According to the folks at Nielsen, Joe Biden’s big speech Wednesday night — his first, if unofficial, State of the Union — was a ratings flop.

But if those who skipped the speech had known what they’d be missing, it might have been a different story. This was the night in which Biden would declare an end to Reaganism — trickle down economics, Biden advised, never works — and a proposed return to New Deal/Great-Society-style politics. 

It was a strange night, as the commentators kept reminding us, with COVID regulations leaving the House chambers more than three-fourths empty.  But the setting — even with the promise of two powerful women, a vice president and a speaker of the House, sitting behind Biden — was the least of it.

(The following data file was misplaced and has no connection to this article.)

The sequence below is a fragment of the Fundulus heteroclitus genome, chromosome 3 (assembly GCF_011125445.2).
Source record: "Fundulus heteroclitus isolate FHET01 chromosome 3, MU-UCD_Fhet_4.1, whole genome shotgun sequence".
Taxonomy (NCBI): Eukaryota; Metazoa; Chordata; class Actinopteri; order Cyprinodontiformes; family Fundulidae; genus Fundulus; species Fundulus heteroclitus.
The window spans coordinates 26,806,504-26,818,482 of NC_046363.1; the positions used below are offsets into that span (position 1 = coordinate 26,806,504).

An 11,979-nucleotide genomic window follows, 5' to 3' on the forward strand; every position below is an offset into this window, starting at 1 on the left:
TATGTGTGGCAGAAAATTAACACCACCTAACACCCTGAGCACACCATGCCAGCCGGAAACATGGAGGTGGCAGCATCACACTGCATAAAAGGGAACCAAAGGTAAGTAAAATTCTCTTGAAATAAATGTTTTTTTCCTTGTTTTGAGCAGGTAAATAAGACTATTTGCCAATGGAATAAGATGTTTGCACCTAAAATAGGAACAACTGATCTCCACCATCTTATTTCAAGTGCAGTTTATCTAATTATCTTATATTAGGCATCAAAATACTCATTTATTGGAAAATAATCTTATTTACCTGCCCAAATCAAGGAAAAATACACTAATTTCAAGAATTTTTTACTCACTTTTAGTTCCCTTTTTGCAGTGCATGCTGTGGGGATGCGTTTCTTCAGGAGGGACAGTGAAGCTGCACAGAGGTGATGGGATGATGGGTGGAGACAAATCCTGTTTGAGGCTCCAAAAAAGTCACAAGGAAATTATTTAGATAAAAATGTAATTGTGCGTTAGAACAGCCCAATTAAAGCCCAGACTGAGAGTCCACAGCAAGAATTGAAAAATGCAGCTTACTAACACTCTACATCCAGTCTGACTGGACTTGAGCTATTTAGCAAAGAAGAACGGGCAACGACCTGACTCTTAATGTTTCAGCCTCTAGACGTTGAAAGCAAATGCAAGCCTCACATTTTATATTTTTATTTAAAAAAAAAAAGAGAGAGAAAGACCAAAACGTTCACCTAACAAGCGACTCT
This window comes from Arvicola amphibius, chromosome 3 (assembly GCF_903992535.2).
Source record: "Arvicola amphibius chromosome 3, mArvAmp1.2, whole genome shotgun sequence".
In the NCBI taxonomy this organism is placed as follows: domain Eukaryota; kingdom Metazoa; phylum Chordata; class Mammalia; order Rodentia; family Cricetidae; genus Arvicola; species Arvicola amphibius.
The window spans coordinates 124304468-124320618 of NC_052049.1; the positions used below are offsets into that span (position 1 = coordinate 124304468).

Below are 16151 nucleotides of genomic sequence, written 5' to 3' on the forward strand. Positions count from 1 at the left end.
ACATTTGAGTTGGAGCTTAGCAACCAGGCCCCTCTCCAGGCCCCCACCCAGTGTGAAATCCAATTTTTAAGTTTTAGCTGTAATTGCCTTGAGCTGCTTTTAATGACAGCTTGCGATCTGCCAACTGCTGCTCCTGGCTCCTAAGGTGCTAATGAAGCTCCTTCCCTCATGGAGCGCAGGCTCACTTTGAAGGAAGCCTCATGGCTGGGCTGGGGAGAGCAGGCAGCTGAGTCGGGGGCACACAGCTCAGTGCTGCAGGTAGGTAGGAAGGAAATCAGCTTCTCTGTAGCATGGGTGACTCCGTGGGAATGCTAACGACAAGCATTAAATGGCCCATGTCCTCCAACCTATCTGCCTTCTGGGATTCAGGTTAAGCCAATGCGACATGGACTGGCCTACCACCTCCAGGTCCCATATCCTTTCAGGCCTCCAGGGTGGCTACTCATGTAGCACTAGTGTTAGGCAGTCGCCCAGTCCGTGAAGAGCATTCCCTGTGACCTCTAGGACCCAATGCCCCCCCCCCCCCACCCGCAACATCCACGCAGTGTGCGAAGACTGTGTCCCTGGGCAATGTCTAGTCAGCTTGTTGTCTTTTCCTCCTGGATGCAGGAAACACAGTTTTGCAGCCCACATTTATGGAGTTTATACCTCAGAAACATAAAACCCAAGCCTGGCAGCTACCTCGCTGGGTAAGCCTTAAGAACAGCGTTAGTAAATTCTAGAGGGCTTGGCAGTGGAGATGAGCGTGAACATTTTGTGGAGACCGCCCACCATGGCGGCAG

Mike Littwin

The real story is that unassuming Joe Biden — described by the loathsome Ted Cruz, who was seen dozing during Biden’s speech, as both boring and radical, a rare twofer — gave a speech not far removed from one FDR could have given. Or that LBJ could have given. That Ronald Reagan, taking away the progressive politics, could have given. As you’d expect from folksy Biden, there was no towering rhetoric, but there was a very large policy package.

And to this point, all the polls show Americans solidly approve of most of Biden’s proposed infrastructure/jobs package and his separate American Families Act. They are happy, too, with the COVID relief bill, particularly as millions of checks have landed in people’s bank accounts.